Morris Lasker, investor and banker, son of Daniel and Rebecca Lasker, was born in 1840 in Lask, then Polish Prussia, where his brother Eduard became a celebrated politician and author. Morris immigrated to the United States at age sixteen. He arrived by boat in Norfolk, Virginia, and took a job as a store clerk in Portsmouth, hoping to save enough money to start his own business. After several unproductive ventures in New York, Georgia, and Florida, he bought a horse, became a peddler, and worked his way to Texas. He first settled in Weatherford, where he got a job as a store clerk in early 1860. He subsequently joined Col. George W. Baylor to fight the Apache Indians and fought for the Confederate Army under Col. John S. (Rip) Ford. After the war he returned to Texas to work as a peddler again. He joined Sanger Brothers and in 1867 operated his own store, before he became associated with M. Schram in the jobbing business in Galveston. Lasker sold his interest in Schram and Lasker to start his own business in Bryan, where he stayed for two years before returning to Galveston in 1872. He became a partner in Marx and Kempner before joining the LeGierse Company, wholesale grocers. He sold his interest in that business in 1890. Lasker married Nettie Davis of New York in 1876, and they had eight children.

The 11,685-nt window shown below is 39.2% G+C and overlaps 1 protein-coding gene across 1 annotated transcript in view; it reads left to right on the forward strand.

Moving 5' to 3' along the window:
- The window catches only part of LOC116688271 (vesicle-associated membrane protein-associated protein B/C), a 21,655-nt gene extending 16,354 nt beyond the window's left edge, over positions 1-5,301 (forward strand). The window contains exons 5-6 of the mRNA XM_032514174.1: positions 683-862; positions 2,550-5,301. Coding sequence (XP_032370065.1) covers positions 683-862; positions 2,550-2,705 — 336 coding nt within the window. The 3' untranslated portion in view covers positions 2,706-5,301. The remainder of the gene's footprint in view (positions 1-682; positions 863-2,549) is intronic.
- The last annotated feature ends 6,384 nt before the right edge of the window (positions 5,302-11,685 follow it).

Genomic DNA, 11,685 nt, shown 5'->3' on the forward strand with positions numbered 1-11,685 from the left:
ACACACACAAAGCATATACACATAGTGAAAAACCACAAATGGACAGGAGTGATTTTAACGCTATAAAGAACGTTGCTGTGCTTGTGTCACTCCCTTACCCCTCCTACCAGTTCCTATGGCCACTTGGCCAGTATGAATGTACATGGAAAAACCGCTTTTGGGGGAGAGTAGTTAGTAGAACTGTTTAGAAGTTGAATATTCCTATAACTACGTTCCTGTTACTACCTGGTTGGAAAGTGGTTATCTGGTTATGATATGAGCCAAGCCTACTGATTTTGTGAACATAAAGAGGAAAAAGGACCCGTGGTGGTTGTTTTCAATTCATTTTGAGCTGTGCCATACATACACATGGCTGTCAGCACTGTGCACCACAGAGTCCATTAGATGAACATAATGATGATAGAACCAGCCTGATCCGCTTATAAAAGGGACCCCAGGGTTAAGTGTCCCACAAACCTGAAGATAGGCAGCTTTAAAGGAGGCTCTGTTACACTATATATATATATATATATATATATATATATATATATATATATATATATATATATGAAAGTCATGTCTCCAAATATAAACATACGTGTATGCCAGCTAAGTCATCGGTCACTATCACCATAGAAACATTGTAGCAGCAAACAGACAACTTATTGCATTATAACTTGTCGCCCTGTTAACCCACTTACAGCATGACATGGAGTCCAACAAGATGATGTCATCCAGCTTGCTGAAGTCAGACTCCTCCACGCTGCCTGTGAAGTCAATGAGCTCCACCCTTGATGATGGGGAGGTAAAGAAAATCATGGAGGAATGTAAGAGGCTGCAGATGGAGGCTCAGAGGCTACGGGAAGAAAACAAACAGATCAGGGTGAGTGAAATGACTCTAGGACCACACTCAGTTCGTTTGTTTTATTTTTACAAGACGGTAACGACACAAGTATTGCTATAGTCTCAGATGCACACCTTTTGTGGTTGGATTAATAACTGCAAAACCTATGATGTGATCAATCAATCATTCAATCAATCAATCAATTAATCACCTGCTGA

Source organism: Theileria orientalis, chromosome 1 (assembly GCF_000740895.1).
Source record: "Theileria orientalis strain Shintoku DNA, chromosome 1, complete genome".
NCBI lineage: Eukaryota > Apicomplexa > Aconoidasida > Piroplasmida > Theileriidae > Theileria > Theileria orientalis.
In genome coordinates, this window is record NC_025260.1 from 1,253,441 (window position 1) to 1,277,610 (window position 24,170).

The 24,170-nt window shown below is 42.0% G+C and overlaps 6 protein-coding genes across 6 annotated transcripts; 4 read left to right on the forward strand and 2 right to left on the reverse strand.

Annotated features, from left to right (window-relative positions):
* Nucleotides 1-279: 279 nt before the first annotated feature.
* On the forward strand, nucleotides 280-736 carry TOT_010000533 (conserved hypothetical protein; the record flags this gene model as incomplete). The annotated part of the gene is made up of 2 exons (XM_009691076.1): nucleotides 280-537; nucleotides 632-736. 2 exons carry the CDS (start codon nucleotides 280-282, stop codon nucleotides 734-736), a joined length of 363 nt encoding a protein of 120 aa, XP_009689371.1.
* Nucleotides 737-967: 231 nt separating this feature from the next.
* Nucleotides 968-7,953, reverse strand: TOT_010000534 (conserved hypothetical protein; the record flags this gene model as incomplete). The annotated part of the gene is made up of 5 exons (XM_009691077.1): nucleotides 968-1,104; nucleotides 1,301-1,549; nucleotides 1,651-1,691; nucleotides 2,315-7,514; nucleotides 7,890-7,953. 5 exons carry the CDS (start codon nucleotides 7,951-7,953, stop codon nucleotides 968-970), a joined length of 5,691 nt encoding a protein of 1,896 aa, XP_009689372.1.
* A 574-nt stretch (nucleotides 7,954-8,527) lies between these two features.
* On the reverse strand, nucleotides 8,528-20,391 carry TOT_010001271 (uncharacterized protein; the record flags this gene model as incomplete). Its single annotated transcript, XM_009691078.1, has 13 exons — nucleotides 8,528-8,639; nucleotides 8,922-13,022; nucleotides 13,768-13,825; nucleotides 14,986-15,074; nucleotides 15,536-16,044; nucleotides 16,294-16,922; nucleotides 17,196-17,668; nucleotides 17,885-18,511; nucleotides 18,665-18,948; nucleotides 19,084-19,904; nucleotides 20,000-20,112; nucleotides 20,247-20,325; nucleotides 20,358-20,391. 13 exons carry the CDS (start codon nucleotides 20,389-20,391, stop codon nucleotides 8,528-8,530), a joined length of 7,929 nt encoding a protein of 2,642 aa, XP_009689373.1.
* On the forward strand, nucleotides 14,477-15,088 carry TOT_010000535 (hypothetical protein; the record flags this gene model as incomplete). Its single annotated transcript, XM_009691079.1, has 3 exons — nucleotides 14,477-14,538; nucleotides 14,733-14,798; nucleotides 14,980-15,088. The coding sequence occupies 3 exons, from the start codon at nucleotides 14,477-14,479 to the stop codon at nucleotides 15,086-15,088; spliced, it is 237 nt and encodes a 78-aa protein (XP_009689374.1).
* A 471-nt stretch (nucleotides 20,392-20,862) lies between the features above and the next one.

Lasker established the Lasker Real Estate Company in 1890 but lost everything in the 1893 depression. He sent his family to Germany and began rebuilding his assets. He acquired interests in different banking firms; he founded the Citizens Loan Company and the Island City Savings Bank and served as president of both. For eighteen years he was vice president and chairman of the finance committee of the First National Bank. When Miles Crowley resigned, Lasker was elected to the Texas Senate in 1895 to serve the remainder of his term. Around 1906 he purchased the Texas Star Flour Mill, which he expanded to include properties in Wichita Falls and Waco. He also had interests in the cotton business and served as president of the Galveston Cotton Exchange. He served as a member of Galveston's Board of School Trustees and contributed heavily to Jewish and other charities. He died in Galveston in 1916.
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John Gunther, Taken at the Flood: The Story of Albert D. Lasker (New York: Harper, 1960). Natalie Ornish, Pioneer Jewish Texans (Dallas: Texas Heritage, 1989). Thomas Clarence Richardson, East Texas: Its History and Its Makers (4 vols., New York: Lewis Historical Publishing, 1940).
Late Nineteenth-Century Texas
The following, adapted from the Chicago Manual of Style, 15th edition, is the preferred citation for this entry.
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